At the Bellmoor Inn & Spa in coastal Delaware, General Manager Benjamin Gray planned to welcome some longtime VIP guests to their 160th stay at the property since it opened 20 years ago. As a perk, the hotel is offering a memory foam mattress topper for the Virginia couple’s visits, and Mr. Gray ordered a new one last summer.

When the couple arrived for their New Year’s Eve almost six months later, the mattress topper had not yet been delivered. While they waited in the lobby, Mr. Gray dispatched an agent with a corporate credit card


Buy two pads for their guests to choose from. “We’re so sorry but due to the supply chain tightness we have, your other one isn’t here yet, will any of these work?” Mr. Gray remembered saying.

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“And sure enough, they tried it, they picked one, we sent the other one back that they didn’t like, and we made it,” he said.

People go back to hotels. But with supply chain bottlenecks holding up goods and workers quitting, the industry must find new ways to be hospitable.

Hotels have been looking for mini bottles of shampoo, towels and sheets, cleaning supplies, appliances, and furniture – even plastic cups to serve up frozen pina coladas and champagne flutes for celebrations.

Some hotels are getting creative, such as trying to extend the life of towels by placing disposable facial tissue packs in rooms for makeup removal. Other managers have employees at nearby big box retailers like Target or. sent

Bed bath in addition

for last minute purchases of bed linen and feather pillows.

Despite the record number of Covid-19 cases in the US fueled by the Omicron variant, people are flocking to beach resorts, ski huts and other leisure destinations. According to the hotel analysis company STR, hotel occupancy reached a record 47.2% on Christmas Day, just above the previous 47% in 2015. Demand continued into the week leading up to New Year’s Day.

Breakfast service at the Bellmoor Inn & Spa in Delaware.


Rachel Wisniewski for the Wall Street Journal

The library at the Bellmoor Inn. The hotel has dealt with supply chain bottlenecks.


Rachel Wisniewski for the Wall Street Journal

Meanwhile, a record high of 4.5 million people quit their jobs in November, according to a report by the Bureau of Labor Statistics earlier this month, with the largest increase coming from housing and catering services. In other cases, employees who called in sick because of a Covid infection or exposure, the hotel managers continued to try to keep operations going.

In a recent survey, according to the American Hotel & Lodging Association, about 86% of hotels said that supply chain disruptions had a moderate or significant impact on operations.

In Southern California, the Inn at the Mission San Juan Capistrano had a New Year’s Eve event planned for up to 275 people, including 75 for an outdoor get-together with a live band and an 8:30 p.m. dinner for 200 people in its restaurant. Given the popularity of the Omicron variant, General Manager Pam Ryan said she had decided to downsize the congregation. The outdoor standing event was canceled and dinner ended with 100 guests spread out over the evening, which started earlier at 6:30 p.m. and began with outdoor seating.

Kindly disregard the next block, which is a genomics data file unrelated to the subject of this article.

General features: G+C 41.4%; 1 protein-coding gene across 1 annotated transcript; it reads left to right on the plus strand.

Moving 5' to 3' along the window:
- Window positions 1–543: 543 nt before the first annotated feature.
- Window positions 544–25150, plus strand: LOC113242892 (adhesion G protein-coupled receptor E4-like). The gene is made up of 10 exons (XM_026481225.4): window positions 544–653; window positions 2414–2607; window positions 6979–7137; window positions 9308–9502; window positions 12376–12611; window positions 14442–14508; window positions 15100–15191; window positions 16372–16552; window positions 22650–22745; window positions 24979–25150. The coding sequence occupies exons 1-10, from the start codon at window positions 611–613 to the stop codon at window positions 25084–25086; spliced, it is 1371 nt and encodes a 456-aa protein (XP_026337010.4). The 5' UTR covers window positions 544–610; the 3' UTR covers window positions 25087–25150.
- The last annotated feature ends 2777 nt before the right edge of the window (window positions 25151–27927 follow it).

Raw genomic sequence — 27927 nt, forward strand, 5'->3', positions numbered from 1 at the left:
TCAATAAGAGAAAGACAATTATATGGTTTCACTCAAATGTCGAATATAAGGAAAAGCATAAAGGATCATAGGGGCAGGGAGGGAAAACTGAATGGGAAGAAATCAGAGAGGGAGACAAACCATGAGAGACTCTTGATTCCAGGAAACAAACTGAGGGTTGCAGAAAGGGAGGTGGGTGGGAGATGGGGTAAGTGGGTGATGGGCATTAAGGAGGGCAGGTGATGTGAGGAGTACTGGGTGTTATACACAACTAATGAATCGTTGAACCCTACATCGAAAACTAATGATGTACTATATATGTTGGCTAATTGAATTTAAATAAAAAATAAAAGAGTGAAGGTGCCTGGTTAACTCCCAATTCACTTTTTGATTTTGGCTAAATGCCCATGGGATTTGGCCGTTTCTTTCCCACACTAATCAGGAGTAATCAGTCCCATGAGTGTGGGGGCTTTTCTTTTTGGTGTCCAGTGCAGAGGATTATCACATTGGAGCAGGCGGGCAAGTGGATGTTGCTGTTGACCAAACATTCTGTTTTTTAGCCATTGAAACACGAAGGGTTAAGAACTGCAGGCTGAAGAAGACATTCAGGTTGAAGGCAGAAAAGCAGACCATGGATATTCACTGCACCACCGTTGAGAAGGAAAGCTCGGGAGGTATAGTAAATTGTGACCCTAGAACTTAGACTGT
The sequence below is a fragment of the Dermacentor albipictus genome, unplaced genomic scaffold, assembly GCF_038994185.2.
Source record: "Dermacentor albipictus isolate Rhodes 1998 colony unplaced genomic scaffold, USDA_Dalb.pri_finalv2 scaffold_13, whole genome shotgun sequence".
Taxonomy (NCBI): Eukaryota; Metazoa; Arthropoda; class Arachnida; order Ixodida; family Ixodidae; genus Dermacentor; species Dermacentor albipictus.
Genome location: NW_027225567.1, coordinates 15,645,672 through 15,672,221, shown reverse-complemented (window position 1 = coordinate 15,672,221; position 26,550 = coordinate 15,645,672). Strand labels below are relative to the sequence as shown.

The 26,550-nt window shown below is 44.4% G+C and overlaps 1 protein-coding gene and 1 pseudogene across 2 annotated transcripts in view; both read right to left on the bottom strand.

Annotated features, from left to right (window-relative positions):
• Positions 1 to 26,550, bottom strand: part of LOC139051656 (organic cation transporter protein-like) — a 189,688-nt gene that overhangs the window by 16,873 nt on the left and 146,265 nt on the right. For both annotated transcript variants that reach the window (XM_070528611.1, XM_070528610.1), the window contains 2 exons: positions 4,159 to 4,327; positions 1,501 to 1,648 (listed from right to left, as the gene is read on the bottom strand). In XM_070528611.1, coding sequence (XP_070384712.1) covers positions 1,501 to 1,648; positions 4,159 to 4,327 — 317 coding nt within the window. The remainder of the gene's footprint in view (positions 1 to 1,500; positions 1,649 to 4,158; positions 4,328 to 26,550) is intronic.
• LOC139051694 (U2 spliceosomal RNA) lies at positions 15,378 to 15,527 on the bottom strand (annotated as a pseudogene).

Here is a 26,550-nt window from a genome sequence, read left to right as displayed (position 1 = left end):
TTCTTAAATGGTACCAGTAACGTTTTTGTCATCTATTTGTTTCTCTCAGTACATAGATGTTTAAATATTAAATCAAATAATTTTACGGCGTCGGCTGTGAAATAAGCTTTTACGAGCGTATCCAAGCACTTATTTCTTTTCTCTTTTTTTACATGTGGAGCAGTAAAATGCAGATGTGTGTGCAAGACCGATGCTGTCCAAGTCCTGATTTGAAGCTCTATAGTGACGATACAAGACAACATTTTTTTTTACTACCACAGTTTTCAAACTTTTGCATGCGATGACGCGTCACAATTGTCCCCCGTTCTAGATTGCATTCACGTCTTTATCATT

“It’s about the money, but not always, is it?” Ms. Ryan said. “There is certainly a balance in these times, and we all had to learn that.”

Ms. Ryan said she’s had trouble tracking items, from branded pens to patio furniture, which are essential in the pandemic. She was unable to purchase black towels for guests to remove makeup so that white towels would not be stained. As an alternative, she has put disposable packs with disposable towels in the bathroom.

The Lani Kai Island Resort in Fort Myers Beach, Florida.


Eve Edelheit for Wall Street

On the beaches of Fort Myers, Florida, the Lani Kai Island Resort, which has eight bars for hotel guests and beachgoers, nearly ran out of plastic cups to serve frozen pina coladas and rumrunners last year, said the resort’s marketing director Melissa Schneider. The hotel found another cup that was available and the drinks continued to flow.

In ski paradise Jackson, Wyoming, business in the word hotel surpassed pre-pandemic levels over the holidays, despite the fact that the workforce declined 15 to 20%, according to Jim Waldrop, president and general manager of Silver Dollar Inc. who owns the hotel. Mr Waldrop said he has focused on helping employees both financially and emotionally as they are challenged to do more with less.

“We may not have three bellboys at the door, it may take a little longer to get your room service, but most travelers have accepted this, at least for the time being,” said Mr. Waldrop. If everyone is healthy there will only be one carillon now, he said.

Ben Gray, General Manager of the Bellmoor Inn & Spa.


Rachel Wisniewski / For the Wall Street Journal

At Rehoboth Beach, Del., Mr. Gray said he vacuumed, ran a shuttle bus for guests, and took on other duties to help out during last year’s busy summer season. The hotel had relied on foreign college students to fill summer jobs. However, last year travel restrictions prevented most from arriving, leaving the property around 50% understaffed.

During the off-season, Mr. Gray said the hotel only went back about five positions, but he’s still looking for lots of items, including bespoke champagne flutes that arrived two weeks earlier. He has now said that he will be lucky to get her by May.

Write to Katherine Sayre at

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